A haiku on Mother Earth
Even in anguish
Infected by industry
She embraces us
I am not the only music education scholar recognizing the need for a music education that addresses our globe’s greatest ecological crises. Though my philosophy is praxial, and it builds from and extends that tradition, some researchers are doing the same with the older aesthetic music education philosophy. I think this line of research may help praxial-minded music educators stay focused on ecological versions of ideas like beauty and cognition. While I fear most aesthetic approaches to musical ecology are not in fact ecological in any meaningful sense of the term—that is, they are ecologically destructive and narrow the term ecology to mean human environments, hence, not ecology—some work is being done that is genuinely ecological, and can be sustainable. These theorists place the making of music as an eco-aesthetic educational aim above the utilitarian manufacture of music in a capitalist society.
In a study published in Interdisciplinary Science Reviews, Minjian Guo, Hua Su and Lei Yue aim to transform the paradigm of aesthetic music education to overcome spiritual and ecological crises. Music teachers ought to notice consumer society in music education and reach toward “sustainable development” goals (the UN’s 4th Pillar). These researchers draw on Confucian values to construct their scholarship, (which is notable considering my previous posts looking at Victor Fung’s scholarship, Korean music, and Japanese musical ideas—including my ongoing use of haiku, which I consider the greatest artistic form created by humankind.)
According to this Confucian viewpoint, music is a part of heaven and earth. The researchers surveyed 468 U.S. music teachers and later built a framework around five components: society, ecological rationality, teachers, sustainable development, and ecology (this in response to the lack of ecology in American music education). The focus of aesthetic education has been on “listening, feeling, and appreciating,” (p. 565), and can be expanded to include “forming a new ecological environment for sustainable human development in harmony with nature” (p. 565). It is through art-forms that people experience and express beauty.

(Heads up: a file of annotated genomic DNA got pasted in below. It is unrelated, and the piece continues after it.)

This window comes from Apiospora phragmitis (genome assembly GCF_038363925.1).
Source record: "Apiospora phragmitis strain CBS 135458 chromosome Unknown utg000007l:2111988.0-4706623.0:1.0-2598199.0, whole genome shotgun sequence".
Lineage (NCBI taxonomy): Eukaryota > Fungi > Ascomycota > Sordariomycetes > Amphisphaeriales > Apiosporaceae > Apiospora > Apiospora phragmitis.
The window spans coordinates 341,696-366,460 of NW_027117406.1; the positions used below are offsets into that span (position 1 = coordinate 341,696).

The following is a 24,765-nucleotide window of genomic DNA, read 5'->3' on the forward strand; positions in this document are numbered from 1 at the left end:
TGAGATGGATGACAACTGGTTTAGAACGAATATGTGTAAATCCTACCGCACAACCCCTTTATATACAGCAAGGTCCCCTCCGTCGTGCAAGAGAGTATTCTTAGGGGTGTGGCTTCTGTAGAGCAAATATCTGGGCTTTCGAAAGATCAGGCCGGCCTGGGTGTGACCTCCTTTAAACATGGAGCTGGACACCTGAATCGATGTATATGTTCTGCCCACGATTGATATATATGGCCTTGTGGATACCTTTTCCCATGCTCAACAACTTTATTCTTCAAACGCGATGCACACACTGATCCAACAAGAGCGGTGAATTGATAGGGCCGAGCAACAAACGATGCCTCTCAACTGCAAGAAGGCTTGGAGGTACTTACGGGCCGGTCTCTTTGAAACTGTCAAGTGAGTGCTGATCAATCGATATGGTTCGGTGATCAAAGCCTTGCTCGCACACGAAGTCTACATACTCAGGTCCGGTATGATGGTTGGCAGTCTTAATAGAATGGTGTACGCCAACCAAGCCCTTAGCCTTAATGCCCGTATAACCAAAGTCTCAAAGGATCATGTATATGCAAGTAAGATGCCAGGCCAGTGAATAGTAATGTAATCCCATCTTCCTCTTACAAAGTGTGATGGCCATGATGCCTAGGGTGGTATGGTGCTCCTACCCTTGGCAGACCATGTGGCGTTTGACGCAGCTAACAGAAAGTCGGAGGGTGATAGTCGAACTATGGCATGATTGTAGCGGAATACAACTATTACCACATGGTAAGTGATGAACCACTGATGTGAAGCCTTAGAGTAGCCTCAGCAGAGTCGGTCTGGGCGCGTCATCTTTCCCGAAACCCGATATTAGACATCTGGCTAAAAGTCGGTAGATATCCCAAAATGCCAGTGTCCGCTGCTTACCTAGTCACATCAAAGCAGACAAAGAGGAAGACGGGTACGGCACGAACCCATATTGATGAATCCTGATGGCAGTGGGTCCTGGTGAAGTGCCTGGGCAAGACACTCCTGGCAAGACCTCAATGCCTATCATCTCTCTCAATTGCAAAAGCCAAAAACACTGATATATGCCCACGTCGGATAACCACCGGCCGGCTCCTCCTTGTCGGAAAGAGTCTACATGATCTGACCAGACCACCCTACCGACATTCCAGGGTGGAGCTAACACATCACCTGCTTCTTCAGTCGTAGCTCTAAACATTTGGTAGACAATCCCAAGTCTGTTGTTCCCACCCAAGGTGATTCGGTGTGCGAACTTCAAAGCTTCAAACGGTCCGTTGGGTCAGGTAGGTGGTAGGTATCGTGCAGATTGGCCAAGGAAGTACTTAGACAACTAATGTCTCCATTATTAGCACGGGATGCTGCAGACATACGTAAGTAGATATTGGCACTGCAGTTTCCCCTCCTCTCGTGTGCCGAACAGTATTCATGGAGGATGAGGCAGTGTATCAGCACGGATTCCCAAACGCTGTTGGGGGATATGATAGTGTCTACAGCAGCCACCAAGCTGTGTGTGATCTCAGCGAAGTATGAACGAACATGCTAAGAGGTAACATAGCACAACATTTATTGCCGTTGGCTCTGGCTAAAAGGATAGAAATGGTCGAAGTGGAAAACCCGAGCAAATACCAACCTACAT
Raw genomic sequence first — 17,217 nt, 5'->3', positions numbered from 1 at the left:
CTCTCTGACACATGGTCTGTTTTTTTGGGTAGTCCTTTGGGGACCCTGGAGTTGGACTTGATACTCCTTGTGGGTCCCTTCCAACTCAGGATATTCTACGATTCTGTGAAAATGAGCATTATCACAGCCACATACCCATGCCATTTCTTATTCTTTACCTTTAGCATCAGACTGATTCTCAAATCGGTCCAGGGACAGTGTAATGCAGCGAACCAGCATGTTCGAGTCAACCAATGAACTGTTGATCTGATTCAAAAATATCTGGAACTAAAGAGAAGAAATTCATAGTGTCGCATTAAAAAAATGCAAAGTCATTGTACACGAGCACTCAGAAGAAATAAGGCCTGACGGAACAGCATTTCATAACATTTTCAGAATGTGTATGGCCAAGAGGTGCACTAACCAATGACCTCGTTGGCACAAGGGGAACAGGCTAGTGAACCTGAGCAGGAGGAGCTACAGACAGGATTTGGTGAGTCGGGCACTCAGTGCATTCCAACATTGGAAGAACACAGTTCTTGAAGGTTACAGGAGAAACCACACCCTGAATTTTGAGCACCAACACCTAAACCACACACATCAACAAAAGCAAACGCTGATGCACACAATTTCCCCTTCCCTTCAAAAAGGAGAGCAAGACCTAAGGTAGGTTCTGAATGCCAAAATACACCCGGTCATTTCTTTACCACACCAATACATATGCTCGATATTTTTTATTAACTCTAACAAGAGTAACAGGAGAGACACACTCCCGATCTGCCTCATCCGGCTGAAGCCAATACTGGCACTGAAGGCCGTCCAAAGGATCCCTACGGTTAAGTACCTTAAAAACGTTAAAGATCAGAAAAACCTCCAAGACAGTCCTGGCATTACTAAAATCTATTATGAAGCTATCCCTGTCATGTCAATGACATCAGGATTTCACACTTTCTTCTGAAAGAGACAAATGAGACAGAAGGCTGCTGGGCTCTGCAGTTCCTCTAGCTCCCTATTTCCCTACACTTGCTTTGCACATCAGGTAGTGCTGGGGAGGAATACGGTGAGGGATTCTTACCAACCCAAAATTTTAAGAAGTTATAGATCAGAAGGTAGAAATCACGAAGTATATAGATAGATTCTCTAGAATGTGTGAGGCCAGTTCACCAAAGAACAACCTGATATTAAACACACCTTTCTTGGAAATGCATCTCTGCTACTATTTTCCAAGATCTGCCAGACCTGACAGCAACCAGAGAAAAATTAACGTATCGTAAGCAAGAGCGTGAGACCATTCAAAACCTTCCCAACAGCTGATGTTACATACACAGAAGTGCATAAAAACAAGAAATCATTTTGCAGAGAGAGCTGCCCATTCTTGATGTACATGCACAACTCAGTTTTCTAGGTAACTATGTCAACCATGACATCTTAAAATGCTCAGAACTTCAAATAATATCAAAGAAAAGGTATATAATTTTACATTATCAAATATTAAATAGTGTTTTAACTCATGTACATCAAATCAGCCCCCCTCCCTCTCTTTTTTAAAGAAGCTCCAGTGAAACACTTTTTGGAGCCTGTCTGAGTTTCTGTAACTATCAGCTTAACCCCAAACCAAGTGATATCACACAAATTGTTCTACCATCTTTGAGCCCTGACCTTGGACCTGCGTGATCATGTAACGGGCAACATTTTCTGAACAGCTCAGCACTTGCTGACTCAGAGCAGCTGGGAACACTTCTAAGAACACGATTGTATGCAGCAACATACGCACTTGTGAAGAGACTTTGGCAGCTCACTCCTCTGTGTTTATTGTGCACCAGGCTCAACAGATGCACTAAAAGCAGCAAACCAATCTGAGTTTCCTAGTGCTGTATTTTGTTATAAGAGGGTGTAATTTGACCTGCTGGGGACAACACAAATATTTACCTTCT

These researchers beginning with Confucian thought reinforces my ongoing claim that music educators MUST begin taking non-Western philosophies seriously. It’s not ONLY about appropriating non-Western musics for the Western classroom setting, but about seriously respecting, studying, and trying to understand the place-embedded, ecologically sustainable philosophies found in many specific cultures around the globe. It is no secret that aesthetic music education has been ecologically unsustainable, helping to foster a ecologically naïve citizenry.
As a praxial-minded educator, I observe that, traditionally, aesthetic approaches have drawn our field’s attention to classical music (which I teach at the university level) and Western-oriented ways of observing non-Western musics. The university system I teach in is the result of decades of aesthetic ideology, filtered up from the public school systems. If students truly wanted non-Western music classes rather than Western music, those classes would be full, rather than the ones I am hired to teach. By the time they reach university level, students have already been educated to value Western music in educational systems. Additionally, the focus of aesthetic music education, listening, feeling, and appreciating are, after all, observational modes of musicking. They are part of experiencing music, but not the whole of it.
Returning to my haiku from the start of this post. Mother Earth is an experienced, holistically musical being who embraces each of us. Music, including soundscapes, embrace us and hold us similarly. We spend so much time ignoring soundscapes that many of us don’t realize just how much the bird and the cicada, the wind and the thunderstorm educate us. Every day and night! The way forward for our field is a full realization of our ecological interconnectedness and responsibilities. These interconnected duties expand then to include our duties to other humans. In place, on soil, understanding our full embeddedness as peoples of Earth, we can lend each other a helping hand. Not as hollow. But as beings of Earth, sons and daughters of our Mother. I am grateful there are more and more music educators recognizing that fact.
Link to image, Confucius and his Students: https://commons.wikimedia.org/w/index.php?search=confucius&title=Special%3ASearch&go=Go&ns0=1&ns6=1&ns12=1&ns14=1&ns100=1&ns106=1#/media/File:Confucius_and_his_students1.jpg